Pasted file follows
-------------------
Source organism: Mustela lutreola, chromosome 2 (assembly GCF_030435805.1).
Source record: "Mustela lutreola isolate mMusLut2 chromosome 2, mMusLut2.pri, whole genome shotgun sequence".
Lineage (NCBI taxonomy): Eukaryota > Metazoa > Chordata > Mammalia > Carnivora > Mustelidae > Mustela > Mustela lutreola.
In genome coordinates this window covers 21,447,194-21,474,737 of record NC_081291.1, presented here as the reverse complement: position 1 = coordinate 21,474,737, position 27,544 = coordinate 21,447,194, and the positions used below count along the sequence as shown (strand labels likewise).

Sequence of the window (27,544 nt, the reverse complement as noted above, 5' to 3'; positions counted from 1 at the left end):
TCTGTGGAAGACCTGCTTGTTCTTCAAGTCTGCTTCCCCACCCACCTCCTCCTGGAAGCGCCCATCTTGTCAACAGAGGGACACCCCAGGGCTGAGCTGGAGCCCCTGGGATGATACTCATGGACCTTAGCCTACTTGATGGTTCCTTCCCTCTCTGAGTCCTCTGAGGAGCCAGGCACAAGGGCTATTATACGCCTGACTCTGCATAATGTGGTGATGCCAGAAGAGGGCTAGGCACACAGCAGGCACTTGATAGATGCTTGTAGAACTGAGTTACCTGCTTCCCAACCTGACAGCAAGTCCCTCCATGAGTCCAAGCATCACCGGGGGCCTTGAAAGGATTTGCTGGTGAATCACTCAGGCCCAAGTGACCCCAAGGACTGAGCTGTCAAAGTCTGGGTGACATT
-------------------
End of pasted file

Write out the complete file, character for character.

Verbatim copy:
Source organism: Mustela lutreola, chromosome 2 (assembly GCF_030435805.1).
Source record: "Mustela lutreola isolate mMusLut2 chromosome 2, mMusLut2.pri, whole genome shotgun sequence".
Lineage (NCBI taxonomy): Eukaryota > Metazoa > Chordata > Mammalia > Carnivora > Mustelidae > Mustela > Mustela lutreola.
In genome coordinates this window covers 21,447,194-21,474,737 of record NC_081291.1, presented here as the reverse complement: position 1 = coordinate 21,474,737, position 27,544 = coordinate 21,447,194, and the positions used below count along the sequence as shown (strand labels likewise).

Sequence of the window (27,544 nt, the reverse complement as noted above, 5' to 3'; positions counted from 1 at the left end):
TCTGTGGAAGACCTGCTTGTTCTTCAAGTCTGCTTCCCCACCCACCTCCTCCTGGAAGCGCCCATCTTGTCAACAGAGGGACACCCCAGGGCTGAGCTGGAGCCCCTGGGATGATACTCATGGACCTTAGCCTACTTGATGGTTCCTTCCCTCTCTGAGTCCTCTGAGGAGCCAGGCACAAGGGCTATTATACGCCTGACTCTGCATAATGTGGTGATGCCAGAAGAGGGCTAGGCACACAGCAGGCACTTGATAGATGCTTGTAGAACTGAGTTACCTGCTTCCCAACCTGACAGCAAGTCCCTCCATGAGTCCAAGCATCACCGGGGGCCTTGAAAGGATTTGCTGGTGAATCACTCAGGCCCAAGTGACCCCAAGGACTGAGCTGTCAAAGTCTGGGTGACATT